Just Had a Baby? A Six-Week Survival Guide
Your first weeks home with a new baby can be awkward and scary. Here's what to expect and how to stay sane.
This postpartum survival guide culls our favorite experts' tried-and-true tips about how to make the best of this challenging rite of passage. Here's what you'll need to know:
At the hospital, your baby is examined by the pediatrician, who will explain to you any obvious curiosities (for example, birthmarks or a pointy head shape). After you get home, however, your baby may produce some unexpected sights and sounds; most are normal.
The umbilical cord
The stump of the cord may seem very black and unwieldy for such a tiny infant. This is OK; it will disengage within three weeks. Until then, keep it clean (fold diapers down clear of it), dry (give sponge baths only until it falls off), and dab the base with alcohol twice a day.
The spit up
Not to worry, just keep lots of cloth diapers at the ready. Two effective ways to diminish returns, offered by the American Academy of Pediatrics' (AAP) Caring for Your Baby and Young Child (Bantam Books, 1994) are to burp your baby every three to five minutes during feedings, and to place the baby in an upright position in an infant seat or stroller right after feeding her. Or just do what comes naturally: Hold her.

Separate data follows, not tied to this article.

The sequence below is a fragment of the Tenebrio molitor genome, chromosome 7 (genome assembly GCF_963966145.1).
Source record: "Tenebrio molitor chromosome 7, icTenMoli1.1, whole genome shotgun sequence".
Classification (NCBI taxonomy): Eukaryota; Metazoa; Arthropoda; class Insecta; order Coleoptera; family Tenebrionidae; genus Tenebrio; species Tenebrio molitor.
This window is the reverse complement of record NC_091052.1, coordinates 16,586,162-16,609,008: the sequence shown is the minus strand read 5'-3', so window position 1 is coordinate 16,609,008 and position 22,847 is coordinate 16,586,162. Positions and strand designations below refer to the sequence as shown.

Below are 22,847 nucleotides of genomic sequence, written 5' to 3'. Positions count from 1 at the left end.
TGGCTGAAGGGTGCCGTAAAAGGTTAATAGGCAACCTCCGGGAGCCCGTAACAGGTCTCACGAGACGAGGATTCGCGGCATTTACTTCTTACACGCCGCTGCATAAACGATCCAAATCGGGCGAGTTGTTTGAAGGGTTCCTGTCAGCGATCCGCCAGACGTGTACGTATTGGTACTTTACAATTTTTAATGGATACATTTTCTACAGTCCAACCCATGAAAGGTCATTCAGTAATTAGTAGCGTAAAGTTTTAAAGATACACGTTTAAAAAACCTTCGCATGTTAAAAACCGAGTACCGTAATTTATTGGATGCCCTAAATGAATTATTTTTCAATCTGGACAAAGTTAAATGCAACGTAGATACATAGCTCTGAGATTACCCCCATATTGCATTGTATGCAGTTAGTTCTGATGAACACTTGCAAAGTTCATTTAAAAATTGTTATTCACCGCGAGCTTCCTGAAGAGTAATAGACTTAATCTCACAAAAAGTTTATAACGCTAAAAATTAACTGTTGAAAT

The color poopoo
In the very beginning, it's blackish green, and then it approximates certain shades of green, yellow or brown, and it can be runny, pasty, seedy or curdy. Unsettling as this may be, it's all normal. An early breastfeeding bonus: Baby's poop usually doesn't smell at all.
You won't believe how you'll crane to hear your baby respire. Any fewer than 60 breaths per minute is normal, as are pauses of about six seconds, according to Barton D. Schmitt, M.D., in Your Child's Health (Bantam Books, 1991). Take note of any wheezing or rapid breathing, since this could indicate a respiratory problem (see "Early Visitors" on page TK). New research shows that sleeping with your baby will help her regulate her own breathing, possibly reducing the risk of sudden infant death syndrome (SIDS).